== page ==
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The real facts about children and lead poisoning, on Babble.com.

“Now, don’t think this means you need to go crazy scraping paint.” It was my husband on the phone, but I could hear our pediatrician’s voice from the other end of the couch as if she were speaking directly into my brain. “We’ll test again in three months and see if the levels have gone down.” 

My daughter’s one-year routine lead screening had returned a blood-lead level of 18 micrograms/deciliter, which our doctor called “borderline high,” by which she meant it wasn’t high enough to call for medical treatment.

When I recounted this assessment to my county lead specialist the next morning, he responded witheringly: “That’s not borderline, that’s high. That’s lead poisoning.”

The guilt was blinding. I felt like a stereotypical stupid hippie for every second I’d spent researching vaccine safety or making my own organic baby food instead of mopping my floors. “Entirely preventable” is the slogan of the lead-poisoning prevention world. It’s meant to be hopeful, but it felt like a scolding. “This is so simple,” it seemed

DO proactively test your home and other places your kid goes. Follow your gut and be assertive. If you hire inspectors, make them take dust wipes from the areas you’re worried about, not just where they think is good idea.

DON’T lose perspective. One drink of wine at Christmas from a lead crystal glass is not going to make you lead poisoned.

DO pass on what you know about your home and how you’ve addressed the hazards to new residents or owners. While your real estate agent or landlord will resist, it’s not only the law and the right thing to do, but as Leann Howell found, most buyers will actually appreciate the detailed information over an routine “unaware of lead hazards” statement that they suspect is a lie.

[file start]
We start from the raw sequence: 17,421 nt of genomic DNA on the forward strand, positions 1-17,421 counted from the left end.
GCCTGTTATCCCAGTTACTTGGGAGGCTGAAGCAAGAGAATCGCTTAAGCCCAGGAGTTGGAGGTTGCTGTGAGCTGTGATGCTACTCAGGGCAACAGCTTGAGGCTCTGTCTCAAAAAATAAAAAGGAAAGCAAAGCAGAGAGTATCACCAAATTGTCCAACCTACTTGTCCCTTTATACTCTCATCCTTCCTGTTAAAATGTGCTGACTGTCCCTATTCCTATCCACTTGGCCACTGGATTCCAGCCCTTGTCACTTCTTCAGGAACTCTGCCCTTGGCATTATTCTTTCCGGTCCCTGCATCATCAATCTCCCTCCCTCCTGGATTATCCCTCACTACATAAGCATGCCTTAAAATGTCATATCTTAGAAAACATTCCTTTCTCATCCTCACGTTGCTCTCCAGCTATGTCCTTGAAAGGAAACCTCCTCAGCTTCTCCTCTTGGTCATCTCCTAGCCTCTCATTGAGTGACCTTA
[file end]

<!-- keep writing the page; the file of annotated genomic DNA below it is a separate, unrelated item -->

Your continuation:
continued on the next pageto say. “How could you have messed up so badly?”

Once I came up for air from my frenzied cleaning and began trying to reconcile the various results of my research, however, I started to suspect it wasn’t exactly so simple. If it was a simple matter of old paint, how come the kids of my friends with houses in similar conditions hadn’t tested high? Why was no one sure if I was supposed to be abating or just washing her hands more?

Nearly everyone is on board with the most major shift in lead-safety messages over the past couple decades: The problem is no longer seen as mostly paint chips and kids “gnawing on window sills.” Lead dust from deteriorating paint, we now know, is actually the primary way kids get exposed.

Beyond that point of agreement, however, the priorities get a little jumbled. Public health messages have it hard: they need to be scary enough that people take threats seriously, but not so overboard that people either tune them out or get despondent and give up. Many people who try to get the full scoop on lead are getting not so much a balance as a mix of both extremes.

Here are some of the messages I repeatedly encountered, some from official pamphlets or spokespeople, some in conventional wisdom or online message boards, some explicit, some implied, all based on a lot of truth but missing a few crucial pieces.

“To deal with lead you either have to clean like a madwoman every day for the rest of your life or spend thousands completely tearing your house apart and putting it back together.” Verdict: too scary, plus a waste of resources.

When I went to learn about my city’s lead abatement assistance program, I was told that the one and only option was to rip out all windows, doors, or molding and sheetrock over any walls that had lead anywhere on them. Not wanting to destroy my 100-year-old house, and suspecting this wasn’t the only way, I demurred.

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